Universal truth: the weekend always seems like the perfect opportunity to really live out all of our healthy aims.
We’ll sleep in, we tell ourselves. We’ll have more time to exercise or to cook healthy meals. Finally, we’ll have the chance to kick back and de-stress!
Yet, how often does the reality end up matching the intention? Weekends are actually the toughest times for some of my clients.
For many, it’s the lack of routine. For some, it’s the lack of free time because their schedules end up even more crammed than their work weeks are. Others struggle with the predicable pitfalls of weekend socializing. Whatever the reason, none of us want to surrender our work week gains to the hazards of a Saturday-Sunday backslide!
According to researchers our eating habits change quite dramatically at weekends, particularly as we reach for more alcoholic beverages and calorie-dense foods. If this is the case for you it can certainly be very easy to gain weight over time. A study published in the journal Obesity reports, statistically significant dietary intake differences occur for different days of the week. Researchers found that 19 to 50 years old’s take in 115 calories per day more on the weekend in comparison to weekdays.
While that may seem like a small amount, over the course of a year it could add up to nearly 18,000 extra calories.
The struggle is not necessarily due to being weak, lacking motivation and willpower, or having too strong cravings. The struggle is related to what you think! How you encounter meals and the thoughts associated with eating any meal will determine whether you are successful or unsuccessful at maintaining your healthy eating and fit lifestyle.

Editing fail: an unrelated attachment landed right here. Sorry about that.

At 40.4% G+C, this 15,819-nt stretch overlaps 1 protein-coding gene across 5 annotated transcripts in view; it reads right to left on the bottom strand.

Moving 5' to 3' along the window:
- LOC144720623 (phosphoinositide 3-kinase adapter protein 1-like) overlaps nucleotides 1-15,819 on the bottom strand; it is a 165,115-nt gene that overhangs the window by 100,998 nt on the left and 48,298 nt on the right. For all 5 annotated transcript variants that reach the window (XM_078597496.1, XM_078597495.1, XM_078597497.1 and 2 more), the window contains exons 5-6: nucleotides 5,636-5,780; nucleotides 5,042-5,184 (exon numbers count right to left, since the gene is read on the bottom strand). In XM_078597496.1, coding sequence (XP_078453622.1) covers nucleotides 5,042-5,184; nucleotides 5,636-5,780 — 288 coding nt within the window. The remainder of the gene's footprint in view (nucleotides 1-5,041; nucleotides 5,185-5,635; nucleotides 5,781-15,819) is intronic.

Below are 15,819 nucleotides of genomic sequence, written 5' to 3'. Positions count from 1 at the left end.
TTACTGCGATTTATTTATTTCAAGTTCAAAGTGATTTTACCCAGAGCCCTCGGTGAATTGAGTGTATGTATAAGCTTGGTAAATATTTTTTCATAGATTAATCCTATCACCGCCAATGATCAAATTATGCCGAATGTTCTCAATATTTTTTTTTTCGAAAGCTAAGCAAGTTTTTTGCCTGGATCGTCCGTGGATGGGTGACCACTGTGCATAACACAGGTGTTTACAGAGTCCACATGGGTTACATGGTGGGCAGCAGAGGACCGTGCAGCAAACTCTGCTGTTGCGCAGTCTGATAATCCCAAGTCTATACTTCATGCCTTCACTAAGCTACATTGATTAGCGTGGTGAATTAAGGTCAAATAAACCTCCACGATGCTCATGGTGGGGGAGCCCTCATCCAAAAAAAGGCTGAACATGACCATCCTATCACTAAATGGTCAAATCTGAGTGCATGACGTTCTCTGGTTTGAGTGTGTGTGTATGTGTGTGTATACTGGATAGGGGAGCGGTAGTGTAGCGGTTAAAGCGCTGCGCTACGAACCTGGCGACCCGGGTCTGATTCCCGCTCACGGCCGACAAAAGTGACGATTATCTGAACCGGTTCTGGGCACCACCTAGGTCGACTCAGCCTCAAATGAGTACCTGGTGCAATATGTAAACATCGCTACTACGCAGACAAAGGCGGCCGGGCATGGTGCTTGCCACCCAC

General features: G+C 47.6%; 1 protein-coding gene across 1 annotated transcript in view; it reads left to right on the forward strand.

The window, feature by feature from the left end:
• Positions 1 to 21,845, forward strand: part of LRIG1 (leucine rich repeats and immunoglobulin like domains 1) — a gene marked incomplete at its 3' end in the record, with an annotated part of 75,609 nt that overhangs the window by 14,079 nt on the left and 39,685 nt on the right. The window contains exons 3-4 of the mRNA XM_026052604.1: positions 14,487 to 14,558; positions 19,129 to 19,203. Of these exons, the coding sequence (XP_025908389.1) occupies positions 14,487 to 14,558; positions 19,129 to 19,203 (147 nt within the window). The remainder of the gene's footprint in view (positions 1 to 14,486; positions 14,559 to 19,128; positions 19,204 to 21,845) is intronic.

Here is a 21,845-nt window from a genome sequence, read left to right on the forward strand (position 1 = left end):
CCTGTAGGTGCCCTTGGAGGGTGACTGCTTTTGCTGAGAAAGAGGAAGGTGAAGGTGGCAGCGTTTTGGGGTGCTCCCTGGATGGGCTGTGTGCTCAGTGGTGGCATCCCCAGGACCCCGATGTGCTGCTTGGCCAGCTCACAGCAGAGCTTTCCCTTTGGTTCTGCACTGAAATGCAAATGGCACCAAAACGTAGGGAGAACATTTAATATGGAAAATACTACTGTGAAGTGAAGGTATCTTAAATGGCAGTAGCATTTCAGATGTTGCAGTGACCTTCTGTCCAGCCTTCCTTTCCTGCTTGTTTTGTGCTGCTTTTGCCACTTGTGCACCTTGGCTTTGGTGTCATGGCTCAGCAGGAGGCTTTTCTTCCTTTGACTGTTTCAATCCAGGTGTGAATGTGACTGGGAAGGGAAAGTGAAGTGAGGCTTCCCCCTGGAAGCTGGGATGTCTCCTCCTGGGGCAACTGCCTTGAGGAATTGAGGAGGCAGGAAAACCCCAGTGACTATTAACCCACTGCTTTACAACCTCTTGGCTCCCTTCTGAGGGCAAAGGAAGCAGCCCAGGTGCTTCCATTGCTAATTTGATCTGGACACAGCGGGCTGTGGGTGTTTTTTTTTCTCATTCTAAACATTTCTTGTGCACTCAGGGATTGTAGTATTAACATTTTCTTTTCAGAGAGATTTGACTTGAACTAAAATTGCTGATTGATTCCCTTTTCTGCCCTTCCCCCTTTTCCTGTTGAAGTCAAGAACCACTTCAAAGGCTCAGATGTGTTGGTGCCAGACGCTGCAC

What you think is vital to your eating behaviors and whether or not you will maintain your weight loss and health goals. Researchers found that people on diets failed because certain foods triggered enjoyable and pleasurable thoughts about the food. People that struggled with self-regulation were less successful at avoiding the temptation, whereas people that were able to evaluate their thoughts were more successful.
Here is how you can win the battlefield of your own mind and stay on track this weekend:
When going for a meal or snack; stop, take a few breaths, and think. Ask yourself if the meal is worth it? Is this really something that you want right now? Is there another choice that sounds good? How will you feel after eating this meal? Is it worth it to feel that way? If you are not sure how eating makes you feel keep a food diary. In addition to writing down what you are eating and tracking the number of calories consumed and the number of macronutrients you also write down how eating that meal made you feel physically and emotionally.
Avoid boredom eating by keeping the mind focused. Say to yourself, “I am in charge. I control my thoughts”. You are the boss of you, not the food. You have the power to tell yourself what to do and how to do it. In that moment you are in charge of your behavior.
You choose what you put in your mouth. Say, “I choose what to eat and right now I choose not to eat that”. This kind of thinking is only asking you to stay on task and focused for this meal and this moment in time only. You worry about the next meal at the next meal. When learning new behaviors it is a step-by-step process. Take the urge to binge and eat poorly one meal and one step at a time.
Think about your goal and your motivation. Ask, “How will eating this meal impact my goals?” You know the answer to this and you know the right decision to make. Trust that. If you make a choice to refuse tempting foods that should cause pride and confidence for you to make healthy decisions at your next meal. If you choose to binge or “cheat” that one meal it is still ok. Remember you are OK with taking things one meal at a time. Changing thinking can be hard, but you will gain confidence as you are successful at each meal. To help improve compliance and increase confidence try carrying healthy snacks with you so you do not get too hungry. Or if you are craving a food try finding a healthier alternative.

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